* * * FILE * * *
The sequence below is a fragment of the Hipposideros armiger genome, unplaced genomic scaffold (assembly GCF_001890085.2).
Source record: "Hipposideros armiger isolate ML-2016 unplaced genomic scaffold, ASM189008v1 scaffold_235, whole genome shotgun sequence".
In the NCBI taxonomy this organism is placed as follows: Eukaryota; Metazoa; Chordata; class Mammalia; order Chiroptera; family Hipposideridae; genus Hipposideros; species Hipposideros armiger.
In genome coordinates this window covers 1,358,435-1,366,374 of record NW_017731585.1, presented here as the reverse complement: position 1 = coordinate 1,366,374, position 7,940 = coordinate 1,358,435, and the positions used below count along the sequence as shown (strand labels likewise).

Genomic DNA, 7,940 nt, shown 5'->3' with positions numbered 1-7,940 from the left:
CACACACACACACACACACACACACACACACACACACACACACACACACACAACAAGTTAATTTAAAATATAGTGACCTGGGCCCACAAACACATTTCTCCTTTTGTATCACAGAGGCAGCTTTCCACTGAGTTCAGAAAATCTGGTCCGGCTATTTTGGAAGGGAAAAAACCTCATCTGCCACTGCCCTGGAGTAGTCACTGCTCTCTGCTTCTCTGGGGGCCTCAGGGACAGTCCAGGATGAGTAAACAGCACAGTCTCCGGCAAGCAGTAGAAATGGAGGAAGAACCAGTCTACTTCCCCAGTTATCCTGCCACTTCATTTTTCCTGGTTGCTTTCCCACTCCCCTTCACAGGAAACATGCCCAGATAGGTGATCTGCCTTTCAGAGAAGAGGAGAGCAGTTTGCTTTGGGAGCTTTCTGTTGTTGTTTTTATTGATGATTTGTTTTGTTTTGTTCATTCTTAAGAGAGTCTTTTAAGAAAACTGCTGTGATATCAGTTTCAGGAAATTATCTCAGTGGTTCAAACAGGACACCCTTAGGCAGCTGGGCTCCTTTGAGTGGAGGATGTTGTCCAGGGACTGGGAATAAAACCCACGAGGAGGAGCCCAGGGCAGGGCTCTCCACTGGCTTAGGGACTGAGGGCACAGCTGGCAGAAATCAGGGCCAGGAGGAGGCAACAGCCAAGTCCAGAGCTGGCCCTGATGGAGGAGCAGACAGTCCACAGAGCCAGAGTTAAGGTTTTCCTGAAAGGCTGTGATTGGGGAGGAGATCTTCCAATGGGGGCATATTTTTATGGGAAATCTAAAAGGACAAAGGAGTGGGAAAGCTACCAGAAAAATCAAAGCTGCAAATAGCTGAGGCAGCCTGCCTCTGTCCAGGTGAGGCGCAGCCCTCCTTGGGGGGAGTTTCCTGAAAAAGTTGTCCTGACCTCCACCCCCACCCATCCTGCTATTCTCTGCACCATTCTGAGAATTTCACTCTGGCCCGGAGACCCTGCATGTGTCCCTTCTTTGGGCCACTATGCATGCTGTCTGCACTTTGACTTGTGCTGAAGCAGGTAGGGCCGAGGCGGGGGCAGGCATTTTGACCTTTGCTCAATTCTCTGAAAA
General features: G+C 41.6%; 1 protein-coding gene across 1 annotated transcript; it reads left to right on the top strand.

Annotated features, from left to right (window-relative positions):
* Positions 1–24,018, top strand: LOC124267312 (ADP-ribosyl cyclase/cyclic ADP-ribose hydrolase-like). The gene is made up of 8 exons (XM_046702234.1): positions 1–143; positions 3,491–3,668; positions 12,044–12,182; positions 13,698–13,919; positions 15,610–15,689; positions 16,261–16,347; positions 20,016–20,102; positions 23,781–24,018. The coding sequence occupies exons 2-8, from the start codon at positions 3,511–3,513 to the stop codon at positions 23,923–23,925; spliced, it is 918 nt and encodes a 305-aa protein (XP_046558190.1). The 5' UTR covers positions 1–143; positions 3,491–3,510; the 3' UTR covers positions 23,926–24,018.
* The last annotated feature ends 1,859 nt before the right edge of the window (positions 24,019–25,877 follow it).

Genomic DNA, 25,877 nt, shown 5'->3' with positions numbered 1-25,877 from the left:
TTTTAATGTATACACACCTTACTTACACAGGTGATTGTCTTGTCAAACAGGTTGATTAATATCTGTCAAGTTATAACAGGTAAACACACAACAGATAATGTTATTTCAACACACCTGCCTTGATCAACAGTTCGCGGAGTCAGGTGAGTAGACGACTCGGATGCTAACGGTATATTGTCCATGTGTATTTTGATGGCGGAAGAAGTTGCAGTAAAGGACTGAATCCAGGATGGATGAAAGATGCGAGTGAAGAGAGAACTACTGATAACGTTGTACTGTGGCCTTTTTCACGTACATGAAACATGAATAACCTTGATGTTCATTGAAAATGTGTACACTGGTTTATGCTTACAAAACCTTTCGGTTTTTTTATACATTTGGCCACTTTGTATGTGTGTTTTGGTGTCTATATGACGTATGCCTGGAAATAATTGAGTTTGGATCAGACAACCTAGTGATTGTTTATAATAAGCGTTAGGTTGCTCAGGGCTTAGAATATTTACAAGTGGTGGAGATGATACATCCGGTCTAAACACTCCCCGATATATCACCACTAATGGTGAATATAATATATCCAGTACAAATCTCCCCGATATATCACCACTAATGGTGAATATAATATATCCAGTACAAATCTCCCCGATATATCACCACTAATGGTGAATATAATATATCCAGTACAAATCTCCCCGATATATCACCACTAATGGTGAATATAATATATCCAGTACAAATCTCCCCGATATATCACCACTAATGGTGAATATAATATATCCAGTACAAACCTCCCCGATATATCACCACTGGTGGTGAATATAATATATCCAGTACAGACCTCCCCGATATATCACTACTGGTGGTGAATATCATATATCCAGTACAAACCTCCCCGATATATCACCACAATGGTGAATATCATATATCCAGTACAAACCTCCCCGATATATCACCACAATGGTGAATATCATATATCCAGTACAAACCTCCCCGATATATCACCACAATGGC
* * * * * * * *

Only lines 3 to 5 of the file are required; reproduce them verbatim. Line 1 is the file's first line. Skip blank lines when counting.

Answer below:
In the NCBI taxonomy this organism is placed as follows: Eukaryota; Metazoa; Chordata; class Mammalia; order Chiroptera; family Hipposideridae; genus Hipposideros; species Hipposideros armiger.
In genome coordinates this window covers 1,358,435-1,366,374 of record NW_017731585.1, presented here as the reverse complement: position 1 = coordinate 1,366,374, position 7,940 = coordinate 1,358,435, and the positions used below count along the sequence as shown (strand labels likewise).

Genomic DNA, 7,940 nt, shown 5'->3' with positions numbered 1-7,940 from the left: